How does NIBIN help solve crimes in New Mexico?
ALBUQUERQUE, NM (KRQE) – The Bureau of Alcohol, Tobacco, Firearms and Explosives (ATF) has brought a new mobile unit to the Albuquerque metro area that could help solve more crimes. The National Integrated Ballistic Information Mobile Unit (NIBIN) is a system that can be used by law enforcement to search for specific marks on casings left after shots fired.
The cases are placed in a NIBIN system, which creates images of the case from different angles with different lighting. The images are sent to an ATF analyst who compares them to casing images collected from other scenes. Law enforcement can use these unique markings to link a firearm to a crime or a series of crimes during an investigation. The markings on the casings act as individual “fingerprints” that can help connect each casing to the exact weapon from which the bullet was fired. The analyst works to determine if there is a link.
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The Albuquerque Police Department used the system to find the criminal who shot at the homes of elected leaders earlier this year. Detectives were able to match a gun used by Jose Trujillo to casings in one of the shootings, which ultimately led to the arrest of Solomon Pena. NIBIN also helped officials solve the Albuquerque murders of three Muslim men in 2022.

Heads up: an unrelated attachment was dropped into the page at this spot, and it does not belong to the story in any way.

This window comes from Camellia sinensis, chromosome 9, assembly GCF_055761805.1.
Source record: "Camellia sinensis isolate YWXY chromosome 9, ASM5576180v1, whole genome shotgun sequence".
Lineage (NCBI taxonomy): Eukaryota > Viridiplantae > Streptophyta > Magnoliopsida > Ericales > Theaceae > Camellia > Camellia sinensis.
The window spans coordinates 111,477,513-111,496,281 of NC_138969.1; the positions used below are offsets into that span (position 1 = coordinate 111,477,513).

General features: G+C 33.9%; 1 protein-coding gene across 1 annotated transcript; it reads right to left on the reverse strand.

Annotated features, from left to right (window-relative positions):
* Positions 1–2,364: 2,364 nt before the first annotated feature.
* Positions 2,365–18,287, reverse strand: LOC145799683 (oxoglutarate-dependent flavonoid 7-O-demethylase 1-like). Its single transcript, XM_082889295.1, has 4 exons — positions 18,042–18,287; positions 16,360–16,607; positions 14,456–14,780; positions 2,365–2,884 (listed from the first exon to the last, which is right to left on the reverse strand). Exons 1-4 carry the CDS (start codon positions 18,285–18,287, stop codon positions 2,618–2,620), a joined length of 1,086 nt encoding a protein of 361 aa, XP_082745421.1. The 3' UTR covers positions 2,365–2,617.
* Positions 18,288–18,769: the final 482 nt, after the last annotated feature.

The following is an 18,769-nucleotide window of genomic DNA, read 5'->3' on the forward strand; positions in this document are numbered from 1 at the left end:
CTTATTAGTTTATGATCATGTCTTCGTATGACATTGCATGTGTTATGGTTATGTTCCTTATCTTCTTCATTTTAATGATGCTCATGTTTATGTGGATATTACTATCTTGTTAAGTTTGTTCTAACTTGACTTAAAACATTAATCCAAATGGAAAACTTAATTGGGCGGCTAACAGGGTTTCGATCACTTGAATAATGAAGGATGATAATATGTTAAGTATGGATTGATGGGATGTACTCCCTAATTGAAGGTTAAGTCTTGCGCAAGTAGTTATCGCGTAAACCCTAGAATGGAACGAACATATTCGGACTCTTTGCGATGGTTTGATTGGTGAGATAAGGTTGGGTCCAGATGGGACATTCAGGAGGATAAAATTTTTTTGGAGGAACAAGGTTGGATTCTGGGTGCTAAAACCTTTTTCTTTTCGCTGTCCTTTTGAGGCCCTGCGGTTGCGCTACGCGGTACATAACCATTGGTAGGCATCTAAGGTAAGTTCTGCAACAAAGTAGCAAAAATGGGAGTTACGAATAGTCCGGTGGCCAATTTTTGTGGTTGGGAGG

New Mexico currently has three NIBIN units; two are with the APD and one with the New Mexico State Police in Santa Fe. The mobile unit will be in Albuquerque for 60 days and is one of only four mobile units in the county.
APD Chief Harold Medina encourages agencies in Albuquerque and surrounding areas to bring the casings for analysis. Medina says: “We want to be the center where the casings come from in the metropolitan area. We intend to continue working with the Bernalillo County Sheriff’s Department; we want to contact the sheriff’s department of sandoval county, valencia. We want to make sure that all of our tribal partners have a place to bring their casings. One thing I learned while working at the Pueblo de Laguna is that criminals from the metropolitan area too often end up in the surrounding communities.